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ECONOMICS – FINANCE – WORLD NEWS – GREEK DEBT

US housing improving, Europe worsening as a whole

Over the long weekend…Starting positive, the US saw the release of some positive housing data, the “highest level of home building in more than four years”, while factory activity declined. read article

In Europe on the other hand, manufacturing went down down down across the board, yes, even Germany. According to Reuters, Cyprus is not the culprit. Maybe March was an outlier and the global recovery is still going strong *cough*. Other European data showed a steady 12% seasonally adjusted unemployment rate for the eurozone in Feburary. For the entire union, this number increased by 0.1% to 10.9%.

It’s only been a week and Cyprus, clearly coached by Greece, has already managed to have its bailout terms eased. The Wall Street Journal got hold of a document showing that the country will have until 2017 ( as opposed to 2016) to reach a 4% budget surplus. As for the capital controls put in place to prevent a bank run after tellers were open for business again on Thursday, may last for more than a week, according to Cyprus central bank governor Panicos Demetriades (see below).

Another country shifting around on the brink of collapse, Argentina, is trying to impress (read distract) its loyal (read angry) bondholders with a new deal: instead of discussing the repayment of old bonds per se, new bonds (different for retail and institutional investors) could be issued and paid off in about 25 years. Where do I sign, that sounds like a great idea. read article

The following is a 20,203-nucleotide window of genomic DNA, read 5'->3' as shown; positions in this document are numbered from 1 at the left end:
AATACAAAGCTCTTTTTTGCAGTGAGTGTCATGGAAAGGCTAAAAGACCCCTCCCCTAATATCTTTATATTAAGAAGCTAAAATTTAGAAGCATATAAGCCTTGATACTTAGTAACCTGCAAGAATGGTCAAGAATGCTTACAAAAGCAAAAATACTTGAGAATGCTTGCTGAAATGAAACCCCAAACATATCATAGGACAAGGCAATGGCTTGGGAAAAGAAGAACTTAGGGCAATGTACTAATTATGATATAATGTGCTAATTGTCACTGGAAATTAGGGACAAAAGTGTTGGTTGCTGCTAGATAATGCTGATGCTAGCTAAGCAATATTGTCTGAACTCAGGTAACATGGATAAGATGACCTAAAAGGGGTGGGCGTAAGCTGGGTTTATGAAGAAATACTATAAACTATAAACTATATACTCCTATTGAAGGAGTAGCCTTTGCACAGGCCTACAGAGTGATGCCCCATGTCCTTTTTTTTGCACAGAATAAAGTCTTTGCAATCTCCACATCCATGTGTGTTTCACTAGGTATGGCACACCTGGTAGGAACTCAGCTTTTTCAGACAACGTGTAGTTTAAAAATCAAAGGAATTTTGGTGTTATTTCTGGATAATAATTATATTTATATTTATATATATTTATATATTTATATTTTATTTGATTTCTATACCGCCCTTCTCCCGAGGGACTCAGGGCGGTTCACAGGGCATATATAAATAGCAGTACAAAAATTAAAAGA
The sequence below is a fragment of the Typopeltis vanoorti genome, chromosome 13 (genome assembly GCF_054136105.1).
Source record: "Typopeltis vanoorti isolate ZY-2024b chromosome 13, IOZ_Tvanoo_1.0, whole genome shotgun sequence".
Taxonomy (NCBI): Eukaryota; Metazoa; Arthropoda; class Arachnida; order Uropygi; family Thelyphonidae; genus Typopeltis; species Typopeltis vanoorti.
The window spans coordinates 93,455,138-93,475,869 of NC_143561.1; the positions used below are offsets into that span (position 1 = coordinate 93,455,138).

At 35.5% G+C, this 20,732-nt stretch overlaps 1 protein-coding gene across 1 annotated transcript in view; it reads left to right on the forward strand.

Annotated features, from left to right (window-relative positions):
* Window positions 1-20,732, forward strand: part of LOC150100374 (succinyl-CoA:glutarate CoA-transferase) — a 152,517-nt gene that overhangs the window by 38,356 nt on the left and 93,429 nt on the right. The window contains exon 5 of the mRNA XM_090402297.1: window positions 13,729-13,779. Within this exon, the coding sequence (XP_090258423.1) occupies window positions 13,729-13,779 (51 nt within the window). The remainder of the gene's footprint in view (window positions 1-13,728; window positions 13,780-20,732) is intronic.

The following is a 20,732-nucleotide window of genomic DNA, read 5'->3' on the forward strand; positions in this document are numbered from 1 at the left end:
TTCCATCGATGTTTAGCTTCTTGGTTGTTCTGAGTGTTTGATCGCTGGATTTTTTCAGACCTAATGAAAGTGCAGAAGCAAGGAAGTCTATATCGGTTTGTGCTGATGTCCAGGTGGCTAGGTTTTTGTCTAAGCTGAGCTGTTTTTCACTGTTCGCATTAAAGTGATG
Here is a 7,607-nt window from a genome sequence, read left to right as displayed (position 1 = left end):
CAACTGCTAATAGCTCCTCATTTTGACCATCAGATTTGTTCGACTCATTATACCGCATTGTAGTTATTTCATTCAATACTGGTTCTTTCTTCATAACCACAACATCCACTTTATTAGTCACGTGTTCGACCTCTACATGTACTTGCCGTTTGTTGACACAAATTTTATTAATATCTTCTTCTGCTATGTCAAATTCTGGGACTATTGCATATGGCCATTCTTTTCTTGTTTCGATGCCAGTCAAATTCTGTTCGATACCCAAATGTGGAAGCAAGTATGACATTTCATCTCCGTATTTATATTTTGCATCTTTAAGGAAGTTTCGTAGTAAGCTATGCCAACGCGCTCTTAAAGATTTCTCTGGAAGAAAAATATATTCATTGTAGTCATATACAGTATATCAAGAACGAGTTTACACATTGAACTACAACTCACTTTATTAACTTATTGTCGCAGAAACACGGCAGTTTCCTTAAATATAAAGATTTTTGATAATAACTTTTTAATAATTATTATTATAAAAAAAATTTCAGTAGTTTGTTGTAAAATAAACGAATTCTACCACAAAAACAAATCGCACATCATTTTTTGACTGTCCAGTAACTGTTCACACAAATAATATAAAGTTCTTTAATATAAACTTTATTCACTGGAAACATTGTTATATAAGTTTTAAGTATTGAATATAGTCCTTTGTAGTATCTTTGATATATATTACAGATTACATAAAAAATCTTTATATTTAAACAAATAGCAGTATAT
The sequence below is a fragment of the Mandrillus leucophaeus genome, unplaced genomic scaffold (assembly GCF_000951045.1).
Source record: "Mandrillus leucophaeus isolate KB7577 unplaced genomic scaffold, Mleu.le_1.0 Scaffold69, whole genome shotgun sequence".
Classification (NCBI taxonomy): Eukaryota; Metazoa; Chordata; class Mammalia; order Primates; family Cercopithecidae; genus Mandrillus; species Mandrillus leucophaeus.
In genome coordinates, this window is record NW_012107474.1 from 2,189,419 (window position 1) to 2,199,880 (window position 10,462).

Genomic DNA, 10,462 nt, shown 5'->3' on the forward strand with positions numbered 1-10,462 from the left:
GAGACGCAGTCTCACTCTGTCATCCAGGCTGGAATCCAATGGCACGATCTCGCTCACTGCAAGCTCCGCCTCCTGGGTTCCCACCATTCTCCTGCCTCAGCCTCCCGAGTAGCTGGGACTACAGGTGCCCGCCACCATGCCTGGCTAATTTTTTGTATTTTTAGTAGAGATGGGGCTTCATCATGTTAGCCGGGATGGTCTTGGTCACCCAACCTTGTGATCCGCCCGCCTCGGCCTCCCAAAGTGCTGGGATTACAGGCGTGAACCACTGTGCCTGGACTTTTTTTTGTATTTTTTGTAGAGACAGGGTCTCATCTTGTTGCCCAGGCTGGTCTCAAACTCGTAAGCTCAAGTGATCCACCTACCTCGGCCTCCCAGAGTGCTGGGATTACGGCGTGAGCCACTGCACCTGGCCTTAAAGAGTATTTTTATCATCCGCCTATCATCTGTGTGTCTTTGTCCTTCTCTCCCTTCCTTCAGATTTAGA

This morning…
The week ahead looks quiet yet depressing, at least if you’re in Europe, but I will spend as much time as possible laughing about Demetriades first name PANICos.

On Thursday will be central banking day, with the Bank of Japan, Bank of England and European Central Bank holding their policy meetings.

Finally, today marks the death of the FSA as we know it and the advent of the Financial Conduct Authority and the Prudential Regulation Authority. The former is an independent shop supervising more or less everybody in financial services (brokers, traders, secretaries, markets…), while the latter is part of the bank of England and will focus on 1,700 banks, insurers and investment firms. read article

Have a good week.

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